Unfortunately, there are many external factors that literally keep us up at night, and getting quality, stable sleep can be a challenge for many. Whether you’re dealing with a new baby, an existing health condition, work stress, family matters, or other problems that make it difficult to shut off at bedtime, the short and long-term effects of not getting enough sleep are prevalent enough that scientists like Prather are devoting their entire careers to studying sleep to understand it and help more people sleep better.
“When we look across all of the data that is available on sleep and health and sleep and psychiatric illness, the largest risk is when people get five hours of sleep or less,” says Prather in a video segment called Five Hours. “We’re still uncovering new things every day about how sleep works, but despite that, all of us know that sleep is fundamental to our health. I’m excited for sleep to raise its profile among other health behaviors and get the investment and care that it needs.”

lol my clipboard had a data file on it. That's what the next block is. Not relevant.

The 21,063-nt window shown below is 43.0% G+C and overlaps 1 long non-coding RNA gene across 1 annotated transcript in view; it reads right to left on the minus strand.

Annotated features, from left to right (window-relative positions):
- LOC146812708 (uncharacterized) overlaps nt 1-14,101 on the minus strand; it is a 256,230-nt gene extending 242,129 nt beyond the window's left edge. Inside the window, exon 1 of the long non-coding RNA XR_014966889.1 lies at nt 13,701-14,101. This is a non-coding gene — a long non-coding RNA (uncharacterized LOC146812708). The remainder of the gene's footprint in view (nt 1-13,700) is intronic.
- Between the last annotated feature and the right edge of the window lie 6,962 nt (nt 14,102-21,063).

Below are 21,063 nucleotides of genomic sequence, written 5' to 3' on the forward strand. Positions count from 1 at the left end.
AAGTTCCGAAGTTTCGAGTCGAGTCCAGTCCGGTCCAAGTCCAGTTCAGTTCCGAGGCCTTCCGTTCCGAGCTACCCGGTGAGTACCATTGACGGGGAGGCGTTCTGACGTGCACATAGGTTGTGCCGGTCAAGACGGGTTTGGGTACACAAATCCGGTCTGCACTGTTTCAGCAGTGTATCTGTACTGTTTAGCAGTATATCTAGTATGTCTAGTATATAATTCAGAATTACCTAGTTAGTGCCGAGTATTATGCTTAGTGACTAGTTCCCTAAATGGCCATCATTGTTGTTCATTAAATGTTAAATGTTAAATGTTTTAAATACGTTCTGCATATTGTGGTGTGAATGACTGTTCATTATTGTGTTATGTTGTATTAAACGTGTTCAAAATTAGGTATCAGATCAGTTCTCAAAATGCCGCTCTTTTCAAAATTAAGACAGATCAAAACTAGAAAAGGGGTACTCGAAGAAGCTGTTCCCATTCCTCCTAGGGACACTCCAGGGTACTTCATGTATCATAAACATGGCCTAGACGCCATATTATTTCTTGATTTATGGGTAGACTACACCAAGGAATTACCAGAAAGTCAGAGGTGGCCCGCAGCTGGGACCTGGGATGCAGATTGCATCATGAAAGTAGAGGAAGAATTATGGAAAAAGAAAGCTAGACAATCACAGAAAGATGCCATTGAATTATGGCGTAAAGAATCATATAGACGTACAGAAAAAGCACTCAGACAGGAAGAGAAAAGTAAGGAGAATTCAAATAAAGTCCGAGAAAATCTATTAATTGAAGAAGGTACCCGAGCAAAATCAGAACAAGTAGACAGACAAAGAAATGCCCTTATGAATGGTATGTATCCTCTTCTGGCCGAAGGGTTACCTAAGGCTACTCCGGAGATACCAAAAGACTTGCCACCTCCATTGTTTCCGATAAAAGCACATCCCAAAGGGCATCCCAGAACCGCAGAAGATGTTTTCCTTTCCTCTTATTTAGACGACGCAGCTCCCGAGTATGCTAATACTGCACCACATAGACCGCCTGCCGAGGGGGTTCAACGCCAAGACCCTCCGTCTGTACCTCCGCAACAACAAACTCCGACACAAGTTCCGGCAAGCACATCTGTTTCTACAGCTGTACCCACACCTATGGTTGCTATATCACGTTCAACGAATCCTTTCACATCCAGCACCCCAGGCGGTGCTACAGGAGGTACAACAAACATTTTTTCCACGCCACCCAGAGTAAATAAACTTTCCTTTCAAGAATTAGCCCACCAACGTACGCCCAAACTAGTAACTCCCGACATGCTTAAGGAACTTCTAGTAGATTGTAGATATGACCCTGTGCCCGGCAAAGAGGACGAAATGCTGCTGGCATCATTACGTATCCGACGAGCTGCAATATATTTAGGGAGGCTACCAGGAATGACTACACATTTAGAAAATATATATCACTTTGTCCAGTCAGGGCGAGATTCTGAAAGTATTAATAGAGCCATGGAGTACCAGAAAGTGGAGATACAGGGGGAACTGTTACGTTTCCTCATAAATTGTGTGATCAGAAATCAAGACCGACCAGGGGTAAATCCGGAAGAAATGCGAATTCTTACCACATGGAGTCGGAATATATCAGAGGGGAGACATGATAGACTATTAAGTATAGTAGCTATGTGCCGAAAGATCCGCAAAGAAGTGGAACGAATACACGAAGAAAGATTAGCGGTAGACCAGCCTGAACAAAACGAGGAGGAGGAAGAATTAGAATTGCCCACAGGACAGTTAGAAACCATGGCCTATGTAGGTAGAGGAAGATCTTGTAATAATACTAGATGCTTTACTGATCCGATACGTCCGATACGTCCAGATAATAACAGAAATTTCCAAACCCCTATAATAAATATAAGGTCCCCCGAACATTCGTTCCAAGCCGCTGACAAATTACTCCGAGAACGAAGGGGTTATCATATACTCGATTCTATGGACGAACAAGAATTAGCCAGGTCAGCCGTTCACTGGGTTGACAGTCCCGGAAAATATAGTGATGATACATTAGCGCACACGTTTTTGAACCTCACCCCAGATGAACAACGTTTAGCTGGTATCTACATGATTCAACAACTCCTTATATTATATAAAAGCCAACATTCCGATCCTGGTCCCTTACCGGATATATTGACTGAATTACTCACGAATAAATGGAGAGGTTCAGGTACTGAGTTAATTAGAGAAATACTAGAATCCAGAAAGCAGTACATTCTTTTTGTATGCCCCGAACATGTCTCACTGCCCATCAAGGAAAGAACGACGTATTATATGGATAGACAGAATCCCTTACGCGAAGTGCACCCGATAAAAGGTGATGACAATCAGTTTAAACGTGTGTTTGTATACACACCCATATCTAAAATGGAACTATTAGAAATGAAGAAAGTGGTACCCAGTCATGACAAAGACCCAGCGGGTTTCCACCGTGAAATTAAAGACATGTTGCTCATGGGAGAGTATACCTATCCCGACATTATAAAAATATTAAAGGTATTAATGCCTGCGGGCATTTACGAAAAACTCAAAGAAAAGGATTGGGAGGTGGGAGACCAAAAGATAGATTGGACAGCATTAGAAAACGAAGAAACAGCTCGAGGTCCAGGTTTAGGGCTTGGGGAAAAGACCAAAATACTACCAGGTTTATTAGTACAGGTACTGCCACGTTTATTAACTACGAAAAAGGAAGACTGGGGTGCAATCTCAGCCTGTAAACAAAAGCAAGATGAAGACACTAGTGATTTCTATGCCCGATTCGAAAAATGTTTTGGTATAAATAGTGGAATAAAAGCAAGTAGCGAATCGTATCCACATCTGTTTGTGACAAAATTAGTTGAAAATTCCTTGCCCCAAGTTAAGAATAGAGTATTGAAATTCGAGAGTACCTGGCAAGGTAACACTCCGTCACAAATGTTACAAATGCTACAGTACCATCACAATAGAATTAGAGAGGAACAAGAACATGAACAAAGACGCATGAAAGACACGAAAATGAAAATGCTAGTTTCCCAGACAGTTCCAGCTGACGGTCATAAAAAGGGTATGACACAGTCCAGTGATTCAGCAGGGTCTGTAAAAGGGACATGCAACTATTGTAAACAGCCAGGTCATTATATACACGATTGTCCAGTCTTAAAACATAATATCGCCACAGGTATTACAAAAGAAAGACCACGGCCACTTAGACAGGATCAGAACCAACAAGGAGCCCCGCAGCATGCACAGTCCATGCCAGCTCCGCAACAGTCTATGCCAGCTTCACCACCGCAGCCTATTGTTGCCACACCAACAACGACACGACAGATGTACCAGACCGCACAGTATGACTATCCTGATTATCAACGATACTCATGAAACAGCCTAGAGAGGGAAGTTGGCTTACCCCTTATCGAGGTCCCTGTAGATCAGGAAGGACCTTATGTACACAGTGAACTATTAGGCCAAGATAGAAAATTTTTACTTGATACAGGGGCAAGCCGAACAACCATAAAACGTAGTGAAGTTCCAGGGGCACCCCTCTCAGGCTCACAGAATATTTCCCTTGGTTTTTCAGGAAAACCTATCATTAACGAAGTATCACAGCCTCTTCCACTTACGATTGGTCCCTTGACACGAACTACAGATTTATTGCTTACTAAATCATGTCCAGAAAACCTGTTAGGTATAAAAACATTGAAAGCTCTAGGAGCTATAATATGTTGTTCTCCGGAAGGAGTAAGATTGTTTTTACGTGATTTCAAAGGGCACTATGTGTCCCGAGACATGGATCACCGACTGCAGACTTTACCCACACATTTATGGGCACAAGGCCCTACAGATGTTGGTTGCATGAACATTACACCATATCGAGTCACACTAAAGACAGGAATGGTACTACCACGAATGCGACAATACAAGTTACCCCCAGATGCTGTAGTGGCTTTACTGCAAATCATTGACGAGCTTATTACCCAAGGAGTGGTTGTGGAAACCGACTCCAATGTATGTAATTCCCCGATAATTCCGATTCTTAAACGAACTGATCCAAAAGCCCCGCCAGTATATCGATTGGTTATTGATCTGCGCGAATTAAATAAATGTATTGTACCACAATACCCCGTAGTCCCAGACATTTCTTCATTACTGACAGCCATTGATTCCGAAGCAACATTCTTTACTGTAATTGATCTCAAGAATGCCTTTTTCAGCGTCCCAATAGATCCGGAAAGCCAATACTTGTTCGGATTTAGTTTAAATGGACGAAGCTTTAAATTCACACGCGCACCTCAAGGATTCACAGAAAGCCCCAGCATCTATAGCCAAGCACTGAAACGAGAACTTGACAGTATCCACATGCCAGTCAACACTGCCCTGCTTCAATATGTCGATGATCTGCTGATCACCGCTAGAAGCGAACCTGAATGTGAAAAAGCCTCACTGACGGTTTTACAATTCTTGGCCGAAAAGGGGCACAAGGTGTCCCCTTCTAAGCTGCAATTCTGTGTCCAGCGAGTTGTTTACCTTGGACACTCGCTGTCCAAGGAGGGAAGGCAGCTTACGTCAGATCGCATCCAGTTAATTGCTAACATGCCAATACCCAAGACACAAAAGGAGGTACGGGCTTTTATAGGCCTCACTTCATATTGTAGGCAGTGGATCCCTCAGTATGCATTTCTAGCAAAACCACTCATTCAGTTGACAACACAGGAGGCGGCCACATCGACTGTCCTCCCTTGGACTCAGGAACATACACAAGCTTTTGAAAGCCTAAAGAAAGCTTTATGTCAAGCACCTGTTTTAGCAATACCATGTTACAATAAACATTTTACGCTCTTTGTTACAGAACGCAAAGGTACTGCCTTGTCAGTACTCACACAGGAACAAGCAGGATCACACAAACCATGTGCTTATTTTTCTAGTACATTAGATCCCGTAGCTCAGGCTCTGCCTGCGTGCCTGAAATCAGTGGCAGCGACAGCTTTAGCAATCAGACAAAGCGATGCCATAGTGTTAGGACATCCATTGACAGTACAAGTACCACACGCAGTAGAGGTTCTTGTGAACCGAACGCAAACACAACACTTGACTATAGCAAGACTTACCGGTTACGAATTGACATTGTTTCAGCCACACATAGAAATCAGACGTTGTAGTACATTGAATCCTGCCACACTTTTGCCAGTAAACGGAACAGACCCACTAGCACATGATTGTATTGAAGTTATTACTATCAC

If you’re experiencing prolonged sleep difficulties, reach out to and work with your primary care physician on a strategy to address any underlying health concerns to help optimize your sleep. Your total health depends on it.
Krause, A. J., Simon, E. B., Mander, B. A., Greer, S. M., Saletin, J. M., Goldstein-Piekarski, A. N., & Walker, M. P. (2017). The sleep-deprived human brain. Nature Reviews Neuroscience, 18(7), 404.
Peter-Derex, L. (2019). Sleep and memory consolidation. Neurophysiologie Clinique, 49(3), 197-198.
Nedergaard, M., & Goldman, S. A. (2016). Brain drain. Scientific American, 314(3), 44-49.